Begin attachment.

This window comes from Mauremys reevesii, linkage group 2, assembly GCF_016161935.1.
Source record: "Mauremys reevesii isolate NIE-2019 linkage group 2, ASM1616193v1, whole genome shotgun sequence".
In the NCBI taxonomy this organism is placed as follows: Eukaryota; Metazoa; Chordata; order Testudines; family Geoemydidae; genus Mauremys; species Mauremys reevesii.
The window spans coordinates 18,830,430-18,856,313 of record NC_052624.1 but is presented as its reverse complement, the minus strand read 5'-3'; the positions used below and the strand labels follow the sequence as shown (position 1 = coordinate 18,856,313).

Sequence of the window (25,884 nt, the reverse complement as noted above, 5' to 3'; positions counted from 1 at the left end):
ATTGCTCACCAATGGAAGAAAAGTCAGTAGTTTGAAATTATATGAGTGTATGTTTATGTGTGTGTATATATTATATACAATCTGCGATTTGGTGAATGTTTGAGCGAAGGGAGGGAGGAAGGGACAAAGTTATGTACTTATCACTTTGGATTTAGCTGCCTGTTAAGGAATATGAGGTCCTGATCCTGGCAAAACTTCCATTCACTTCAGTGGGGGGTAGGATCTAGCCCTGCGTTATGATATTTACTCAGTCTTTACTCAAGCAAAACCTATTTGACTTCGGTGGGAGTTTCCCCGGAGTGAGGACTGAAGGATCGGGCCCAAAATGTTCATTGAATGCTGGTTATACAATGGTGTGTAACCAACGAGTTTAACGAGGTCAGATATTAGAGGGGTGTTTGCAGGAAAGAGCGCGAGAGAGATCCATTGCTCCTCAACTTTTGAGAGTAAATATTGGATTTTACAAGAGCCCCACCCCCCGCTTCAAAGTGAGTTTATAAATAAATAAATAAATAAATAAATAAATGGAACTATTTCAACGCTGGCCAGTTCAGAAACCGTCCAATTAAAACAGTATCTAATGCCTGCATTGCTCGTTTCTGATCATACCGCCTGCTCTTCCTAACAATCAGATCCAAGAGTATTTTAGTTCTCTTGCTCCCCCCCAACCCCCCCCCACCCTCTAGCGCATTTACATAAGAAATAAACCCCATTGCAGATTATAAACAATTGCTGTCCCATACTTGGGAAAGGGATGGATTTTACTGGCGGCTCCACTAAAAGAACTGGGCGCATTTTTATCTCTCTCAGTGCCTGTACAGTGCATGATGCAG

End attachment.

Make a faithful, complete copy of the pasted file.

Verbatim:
This window comes from Mauremys reevesii, linkage group 2, assembly GCF_016161935.1.
Source record: "Mauremys reevesii isolate NIE-2019 linkage group 2, ASM1616193v1, whole genome shotgun sequence".
In the NCBI taxonomy this organism is placed as follows: Eukaryota; Metazoa; Chordata; order Testudines; family Geoemydidae; genus Mauremys; species Mauremys reevesii.
The window spans coordinates 18,830,430-18,856,313 of record NC_052624.1 but is presented as its reverse complement, the minus strand read 5'-3'; the positions used below and the strand labels follow the sequence as shown (position 1 = coordinate 18,856,313).

Sequence of the window (25,884 nt, the reverse complement as noted above, 5' to 3'; positions counted from 1 at the left end):
ATTGCTCACCAATGGAAGAAAAGTCAGTAGTTTGAAATTATATGAGTGTATGTTTATGTGTGTGTATATATTATATACAATCTGCGATTTGGTGAATGTTTGAGCGAAGGGAGGGAGGAAGGGACAAAGTTATGTACTTATCACTTTGGATTTAGCTGCCTGTTAAGGAATATGAGGTCCTGATCCTGGCAAAACTTCCATTCACTTCAGTGGGGGGTAGGATCTAGCCCTGCGTTATGATATTTACTCAGTCTTTACTCAAGCAAAACCTATTTGACTTCGGTGGGAGTTTCCCCGGAGTGAGGACTGAAGGATCGGGCCCAAAATGTTCATTGAATGCTGGTTATACAATGGTGTGTAACCAACGAGTTTAACGAGGTCAGATATTAGAGGGGTGTTTGCAGGAAAGAGCGCGAGAGAGATCCATTGCTCCTCAACTTTTGAGAGTAAATATTGGATTTTACAAGAGCCCCACCCCCCGCTTCAAAGTGAGTTTATAAATAAATAAATAAATAAATAAATAAATGGAACTATTTCAACGCTGGCCAGTTCAGAAACCGTCCAATTAAAACAGTATCTAATGCCTGCATTGCTCGTTTCTGATCATACCGCCTGCTCTTCCTAACAATCAGATCCAAGAGTATTTTAGTTCTCTTGCTCCCCCCCAACCCCCCCCCACCCTCTAGCGCATTTACATAAGAAATAAACCCCATTGCAGATTATAAACAATTGCTGTCCCATACTTGGGAAAGGGATGGATTTTACTGGCGGCTCCACTAAAAGAACTGGGCGCATTTTTATCTCTCTCAGTGCCTGTACAGTGCATGATGCAG